Opinion by Phil Jacobson
From the Libertarian Party perspective, what should the policy of the USA be towards the war between the Russian Federation and Ukraine? There are many aspects to this topic. In this essay, I will address one of them, the allocation of USA government funds to assist the government of Ukraine during its (ongoing as this is being written) war with Russia.
As I write this, the war between Russia and Ukraine is being fought primarily on Ukrainian soil. In 2014, Russian troops occupied Crimea and declared it annexed to Russia, with little military resistance, despite significant diplomatic opposition from the USA and its allies. The current conflict started early in 2022 when Russian leader Vladimir Putin sent Russian troops onto Ukrainian soil. The Ukrainian army has repulsed the Russian army from much of it’s initial holdings in Ukraine. The Russian government has authorized the formal annexation of Ukrainian regions (provinces) only partially occupied by Russian troops.
Even before the 2022 Russian invasion, the USA government was providing military training supplies and equipment to the Ukrainian government in response to the 2014 Russian seizure of land. These shipments have increased substantially since the current Russian invasion, and been augmented by military intelligence, training, and advice from USA sources. Polls in the USA indicate that this assistance to Ukraine is popular with most USA citizens.
Yet many USA citizens do not approve, for various reasons. Some are pacifists, opposed to any war. Some do not approve of any USA military activity which is not a reaction to an overt threat to USA territory. A few even support the Russian imperial claims. As is usually the case, members of the libertarian movement, including members of the Libertarian Party, are not united in their reaction either, there being a similar split in opinion to that of the general public.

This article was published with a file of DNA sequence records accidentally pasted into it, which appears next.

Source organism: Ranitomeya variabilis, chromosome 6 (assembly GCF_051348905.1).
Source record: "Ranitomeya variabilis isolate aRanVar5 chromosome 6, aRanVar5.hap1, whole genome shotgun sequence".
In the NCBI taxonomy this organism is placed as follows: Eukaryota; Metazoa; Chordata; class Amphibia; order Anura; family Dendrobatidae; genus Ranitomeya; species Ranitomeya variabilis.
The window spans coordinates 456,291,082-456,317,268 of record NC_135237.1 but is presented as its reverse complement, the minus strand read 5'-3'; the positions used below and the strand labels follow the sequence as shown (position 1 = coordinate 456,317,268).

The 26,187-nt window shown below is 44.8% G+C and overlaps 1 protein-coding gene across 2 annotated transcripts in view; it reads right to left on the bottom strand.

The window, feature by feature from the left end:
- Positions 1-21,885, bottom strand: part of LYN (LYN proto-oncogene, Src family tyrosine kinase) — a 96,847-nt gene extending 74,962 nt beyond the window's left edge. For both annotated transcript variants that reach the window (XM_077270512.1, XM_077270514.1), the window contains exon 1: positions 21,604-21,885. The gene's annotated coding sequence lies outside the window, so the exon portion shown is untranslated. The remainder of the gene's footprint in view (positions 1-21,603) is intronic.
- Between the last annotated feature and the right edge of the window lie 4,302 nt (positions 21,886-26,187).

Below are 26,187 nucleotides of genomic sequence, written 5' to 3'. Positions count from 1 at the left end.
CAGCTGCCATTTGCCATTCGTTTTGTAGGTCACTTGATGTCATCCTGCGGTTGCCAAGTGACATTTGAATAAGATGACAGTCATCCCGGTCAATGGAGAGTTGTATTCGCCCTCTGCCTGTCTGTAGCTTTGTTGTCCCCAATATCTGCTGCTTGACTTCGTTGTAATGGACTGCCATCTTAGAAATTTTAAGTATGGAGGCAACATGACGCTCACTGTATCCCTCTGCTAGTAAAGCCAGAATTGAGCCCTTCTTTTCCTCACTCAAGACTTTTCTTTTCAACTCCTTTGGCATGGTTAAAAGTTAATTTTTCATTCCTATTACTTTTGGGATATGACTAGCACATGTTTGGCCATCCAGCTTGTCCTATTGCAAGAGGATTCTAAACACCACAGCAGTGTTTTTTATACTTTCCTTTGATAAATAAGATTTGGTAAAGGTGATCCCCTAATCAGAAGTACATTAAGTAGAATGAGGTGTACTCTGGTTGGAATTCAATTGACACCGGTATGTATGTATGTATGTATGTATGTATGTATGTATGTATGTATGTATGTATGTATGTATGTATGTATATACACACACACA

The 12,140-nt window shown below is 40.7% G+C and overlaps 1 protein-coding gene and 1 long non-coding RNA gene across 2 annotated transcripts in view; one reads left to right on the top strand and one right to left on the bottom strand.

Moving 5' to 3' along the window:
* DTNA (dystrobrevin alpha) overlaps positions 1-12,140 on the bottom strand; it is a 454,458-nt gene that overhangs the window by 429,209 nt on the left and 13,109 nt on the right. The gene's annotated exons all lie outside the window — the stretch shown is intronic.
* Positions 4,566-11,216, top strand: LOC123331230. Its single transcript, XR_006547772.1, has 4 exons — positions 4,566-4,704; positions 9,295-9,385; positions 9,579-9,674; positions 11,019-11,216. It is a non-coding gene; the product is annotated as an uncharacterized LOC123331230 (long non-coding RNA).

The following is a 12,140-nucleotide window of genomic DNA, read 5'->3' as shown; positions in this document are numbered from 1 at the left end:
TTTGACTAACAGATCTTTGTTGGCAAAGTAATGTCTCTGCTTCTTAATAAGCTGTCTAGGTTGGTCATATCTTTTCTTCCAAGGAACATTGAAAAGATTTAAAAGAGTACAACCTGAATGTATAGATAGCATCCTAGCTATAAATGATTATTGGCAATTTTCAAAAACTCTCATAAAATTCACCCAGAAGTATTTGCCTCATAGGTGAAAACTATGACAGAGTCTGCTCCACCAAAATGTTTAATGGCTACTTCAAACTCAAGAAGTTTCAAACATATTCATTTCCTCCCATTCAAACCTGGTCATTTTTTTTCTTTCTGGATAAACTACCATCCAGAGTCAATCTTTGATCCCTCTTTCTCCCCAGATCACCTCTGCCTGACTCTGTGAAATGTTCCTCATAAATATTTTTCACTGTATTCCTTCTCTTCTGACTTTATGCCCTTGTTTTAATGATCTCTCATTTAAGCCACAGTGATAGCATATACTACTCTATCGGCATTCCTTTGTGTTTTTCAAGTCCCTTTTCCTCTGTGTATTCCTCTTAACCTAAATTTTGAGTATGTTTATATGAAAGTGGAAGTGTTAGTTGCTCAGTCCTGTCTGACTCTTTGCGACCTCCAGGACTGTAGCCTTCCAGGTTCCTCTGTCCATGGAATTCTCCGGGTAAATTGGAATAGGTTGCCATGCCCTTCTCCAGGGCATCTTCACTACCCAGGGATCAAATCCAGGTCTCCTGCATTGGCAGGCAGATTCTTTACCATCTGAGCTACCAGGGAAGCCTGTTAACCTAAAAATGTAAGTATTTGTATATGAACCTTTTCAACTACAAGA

The capacity for violence is a major component of any state. The most extreme form of this is the capacity to wage war upon another state, or to assist when other states are at war. Typically, the decision for one state to take sides in a war is made by a minority of the citizens of that state.
Often this begins as a de facto state of war established by the declaration of an emergency requiring rapid executive action. Popular opinion would always be a consideration, but war will be waged because a set of elite decision makers wanted it. The remaining citizens of this nation at war will be laden with tangible burdens, demanded in support of the war. This despite the fact that most citizens did not overtly choose to physically assist any belligerent.
The cost to be borne by the majority of non-decision makers may involve contributing direct military service or economic resources. In societies with an advanced division of labor, the main burden is often financial taxes. Libertarians oppose the conscription of soldiers for the purpose of waging war. So too should Libertarians oppose financial conscription for the same purpose.
If, as an individual, a citizen wishes to join a nation state’s military to fight in a war, Libertarians have typically conceded that such activity is that citizen’s right. If a citizen believes in a war enough to have that citizen’s own tax contribution be used to fund the war, Libertarians tend to believe that the citizen should have that right as well.